Posts for tag: hematuria
After skin cancer, prostate cancer is the second most common type of cancer in men. It affects 1 in 6 men in the United States and is the leading cause of death among American men, after lung cancer.
However, don’t let these statistics scare you. When detected early, the cure rate is very high. Most men who are diagnosed and treated before
The prostate is a gland about the size of a walnut and is located between the bladder and urethra. It is responsible for producing fluid for semen. Prostate cancer is typically a slow-developing progressive disease.
Men over 65 years old, those with a family history of the disease, or who are African-American have an increased risk of developing prostate cancer.
Symptoms of Prostate Cancer
Many men may be tempted to ignore the symptoms of prostate cancer. It is important to remember that survival rates are the best when prostate cancer is identified and treated early. A checkup can put your mind at ease.
Here are the symptoms of prostate cancer that you should not ignore:
- Inability to Control Urination: Difficulty starting or stopping urination, or an inability to urinate
arecommon symptoms of prostate issues such as cancer or an enlarged prostate. Seek immediate medical attention.
- Frequent Urination: Frequent urges to urinate, sometimes leading to urinary incontinence. These urges can occur at any time but may be especially prevalent at night. Any change in your usual pattern or routine can be a symptom of prostate cancer.
- Painful Urination: Pain while urinating can be a symptom of many things. It should never hurt to urinate.
- Blood in Urine: If you notice blood in your urine (“hematuria”), whether red, pink, or dark brown in color, seek medical attention.
- Low Back Pain: Low back pain is one of the most common types of back pain. People usually attribute it to injury or medical conditions such as arthritis. It is also a symptom of prostate cancer. Various studies have shown that older men who reported low back pain were five times more likely to have an incidence of prostate cancer versus the men who did not experience lower back pain.
- Thigh, Hip, or Pelvic Pain: Prostate issues can sometimes cause pain that radiates to other areas of the body, especially to the thighs, hips, or pelvis.
Prostate Cancer Screenings
Urologists can detect prostate cancer early and provide treatment immediately, ultimately saving the lives of millions of men.
If you are 50 or older, your doctor will likely recommend an annual blood test for prostate-specific antigens (PSA). However, if you have an increased risk of prostate cancer, regular PSA screenings may begin earlier.
PSA levels are usually elevated in men with prostate cancer. For this reason, PSA screenings remain an important diagnostic tool.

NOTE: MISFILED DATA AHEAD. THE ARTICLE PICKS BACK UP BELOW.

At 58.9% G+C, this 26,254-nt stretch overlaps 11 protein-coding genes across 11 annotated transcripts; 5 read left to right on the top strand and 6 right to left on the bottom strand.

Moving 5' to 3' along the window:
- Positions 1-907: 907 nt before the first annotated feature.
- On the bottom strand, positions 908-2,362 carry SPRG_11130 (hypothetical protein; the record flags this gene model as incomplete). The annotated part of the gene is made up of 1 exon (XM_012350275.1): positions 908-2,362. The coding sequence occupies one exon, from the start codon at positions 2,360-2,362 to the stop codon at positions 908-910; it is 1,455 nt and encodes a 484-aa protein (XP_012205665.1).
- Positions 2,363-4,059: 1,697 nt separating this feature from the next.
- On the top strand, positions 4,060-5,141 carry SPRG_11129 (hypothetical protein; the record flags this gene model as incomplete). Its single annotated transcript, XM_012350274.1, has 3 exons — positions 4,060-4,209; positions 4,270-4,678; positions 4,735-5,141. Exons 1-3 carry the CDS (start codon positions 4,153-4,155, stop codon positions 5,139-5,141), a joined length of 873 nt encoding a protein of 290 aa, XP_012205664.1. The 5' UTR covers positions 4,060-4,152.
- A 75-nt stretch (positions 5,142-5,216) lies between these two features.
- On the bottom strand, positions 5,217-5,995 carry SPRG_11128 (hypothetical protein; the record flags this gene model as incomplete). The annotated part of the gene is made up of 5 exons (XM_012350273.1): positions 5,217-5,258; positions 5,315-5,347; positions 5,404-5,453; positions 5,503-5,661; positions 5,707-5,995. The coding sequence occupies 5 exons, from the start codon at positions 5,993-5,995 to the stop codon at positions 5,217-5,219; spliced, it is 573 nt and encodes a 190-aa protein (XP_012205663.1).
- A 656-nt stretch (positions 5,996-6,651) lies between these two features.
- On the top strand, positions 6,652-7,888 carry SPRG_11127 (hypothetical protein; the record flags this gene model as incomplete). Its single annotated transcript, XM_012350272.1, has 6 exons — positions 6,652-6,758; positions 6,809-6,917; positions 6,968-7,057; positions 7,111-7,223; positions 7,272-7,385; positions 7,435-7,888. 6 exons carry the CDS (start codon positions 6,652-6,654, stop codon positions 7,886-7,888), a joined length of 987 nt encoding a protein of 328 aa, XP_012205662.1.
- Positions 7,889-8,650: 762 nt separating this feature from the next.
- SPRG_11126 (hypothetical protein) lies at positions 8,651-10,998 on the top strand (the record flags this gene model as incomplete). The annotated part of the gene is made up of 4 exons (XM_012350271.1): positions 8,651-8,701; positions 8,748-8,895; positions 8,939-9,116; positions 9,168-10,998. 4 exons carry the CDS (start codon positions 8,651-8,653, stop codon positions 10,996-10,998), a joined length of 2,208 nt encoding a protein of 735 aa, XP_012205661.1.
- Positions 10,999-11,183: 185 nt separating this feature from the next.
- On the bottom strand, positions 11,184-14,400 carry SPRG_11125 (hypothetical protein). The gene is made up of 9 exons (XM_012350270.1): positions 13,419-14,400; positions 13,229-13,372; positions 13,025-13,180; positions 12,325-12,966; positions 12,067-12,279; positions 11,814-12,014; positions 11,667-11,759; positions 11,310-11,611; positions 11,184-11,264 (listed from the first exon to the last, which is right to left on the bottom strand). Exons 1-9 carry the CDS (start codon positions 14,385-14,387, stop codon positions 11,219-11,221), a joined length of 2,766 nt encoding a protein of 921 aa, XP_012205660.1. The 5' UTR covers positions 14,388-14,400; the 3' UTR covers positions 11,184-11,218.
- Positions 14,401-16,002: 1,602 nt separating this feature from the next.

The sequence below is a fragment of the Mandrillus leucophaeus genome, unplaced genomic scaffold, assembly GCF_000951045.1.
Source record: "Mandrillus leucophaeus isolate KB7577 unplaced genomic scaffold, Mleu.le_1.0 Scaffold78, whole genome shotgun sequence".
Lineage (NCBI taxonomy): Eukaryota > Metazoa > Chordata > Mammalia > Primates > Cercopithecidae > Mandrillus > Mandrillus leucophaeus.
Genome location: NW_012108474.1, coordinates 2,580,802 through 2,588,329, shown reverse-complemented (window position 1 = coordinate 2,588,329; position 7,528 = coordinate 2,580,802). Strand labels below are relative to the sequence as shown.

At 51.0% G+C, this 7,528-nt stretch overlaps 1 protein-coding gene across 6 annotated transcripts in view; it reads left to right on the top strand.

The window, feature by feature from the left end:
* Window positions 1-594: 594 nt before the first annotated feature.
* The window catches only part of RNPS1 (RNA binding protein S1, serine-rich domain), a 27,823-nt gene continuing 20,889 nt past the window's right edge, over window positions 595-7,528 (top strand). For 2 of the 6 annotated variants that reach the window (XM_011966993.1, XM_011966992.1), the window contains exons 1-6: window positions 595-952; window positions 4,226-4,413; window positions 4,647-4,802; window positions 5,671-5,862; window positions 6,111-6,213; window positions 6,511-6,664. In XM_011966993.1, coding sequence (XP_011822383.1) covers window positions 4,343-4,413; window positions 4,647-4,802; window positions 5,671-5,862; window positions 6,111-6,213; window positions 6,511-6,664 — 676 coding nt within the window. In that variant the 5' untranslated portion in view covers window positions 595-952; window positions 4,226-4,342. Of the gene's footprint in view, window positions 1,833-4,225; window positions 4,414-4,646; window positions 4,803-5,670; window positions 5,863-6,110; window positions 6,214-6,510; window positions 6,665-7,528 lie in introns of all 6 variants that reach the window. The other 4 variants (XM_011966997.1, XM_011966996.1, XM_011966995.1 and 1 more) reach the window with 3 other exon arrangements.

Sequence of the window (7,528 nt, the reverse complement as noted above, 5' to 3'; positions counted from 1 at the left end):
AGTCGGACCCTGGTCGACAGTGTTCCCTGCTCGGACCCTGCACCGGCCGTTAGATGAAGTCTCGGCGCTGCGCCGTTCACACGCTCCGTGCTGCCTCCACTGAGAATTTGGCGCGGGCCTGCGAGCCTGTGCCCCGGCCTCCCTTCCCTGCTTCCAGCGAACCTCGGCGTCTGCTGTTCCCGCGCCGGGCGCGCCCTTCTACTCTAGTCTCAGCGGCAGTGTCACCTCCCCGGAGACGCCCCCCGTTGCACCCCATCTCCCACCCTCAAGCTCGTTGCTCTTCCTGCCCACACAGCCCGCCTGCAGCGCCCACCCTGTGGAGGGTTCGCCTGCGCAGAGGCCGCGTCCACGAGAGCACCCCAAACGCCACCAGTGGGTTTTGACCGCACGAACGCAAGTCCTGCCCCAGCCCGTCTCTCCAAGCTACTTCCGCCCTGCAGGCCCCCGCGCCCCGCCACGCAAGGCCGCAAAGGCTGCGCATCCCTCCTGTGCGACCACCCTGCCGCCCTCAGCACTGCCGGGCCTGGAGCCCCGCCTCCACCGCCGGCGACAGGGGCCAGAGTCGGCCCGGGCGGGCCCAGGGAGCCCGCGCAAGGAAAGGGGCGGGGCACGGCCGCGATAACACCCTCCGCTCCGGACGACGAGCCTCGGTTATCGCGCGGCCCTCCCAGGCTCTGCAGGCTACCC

A digital rectal exam, used to feel for anything unusual in the area, is another common prostate cancer screening.
To learn more about prostate cancer screenings, call Urology Specialists of Milford at (508) 473-6333 to request an appointment with Dr. Steinberg.
It’s a common scenario: You go to the bathroom to pee, and what you see next shocks you. But should you notice blood in your urine, don’t ignore it – report it to your urologist immediately.
The presence of blood in urine is called hematuria. There are two types: microscopic or gross hematuria. Microscopic hematuria means that the blood in your urine can only be seen under a microscope. Gross hematuria is when the blood is visible to the naked eye and appears red, brown, or pink.
Blood in the urine can indicate any number of medical conditions or disorders, including:
- Enlarged Prostate – enlargement of the prostate gland (also called benign prostatic hyperplasia) that can cause difficulty urinating
- Kidney Stones – small, hard deposits that form within the urinary tract and can be painful as it passes out of the body
- Urinary Tract Infection (UTI) – a common infection that may affect the kidneys, bladder or urethra (the duct through which urine exists the body)
- Cancer – blood in the urine can be a sign of cancer within the urinary tract, such as prostate cancer, kidney cancer, bladder cancer, or cancer affecting the urethra
- Kidney Disease – a chronic condition that leads to renal failure
In addition, certain medications, such as blood thinners, pain relievers, and antibiotics may sometimes cause blood to appear in the urine.
A urologist will likely begin with a urine test to assess the situation. A detailed medical history, including a current list of medications, is an important part of correctly diagnosing and treating the underlying reason for the blood in the urine.
A physical exam will also be done to check for pain in the bladder or kidneys. Men may be asked to have rectal and prostate exams to check for symptoms of an enlarged prostate. Women may undergo a pelvic exam to discover whether the blood may be coming from the uterus.
Treatment will depend on what is causing the hematuria. For example, a urinary tract infection may require antibiotics; kidney stones may require medication or in-office procedures to either break up or help the stones successfully pass out of the body.
To learn more about hematuria, and what to do if you see blood in your urine, call Urology Specialists of Milford at (508) 473-6333 to request an appointment with Dr. Steinberg.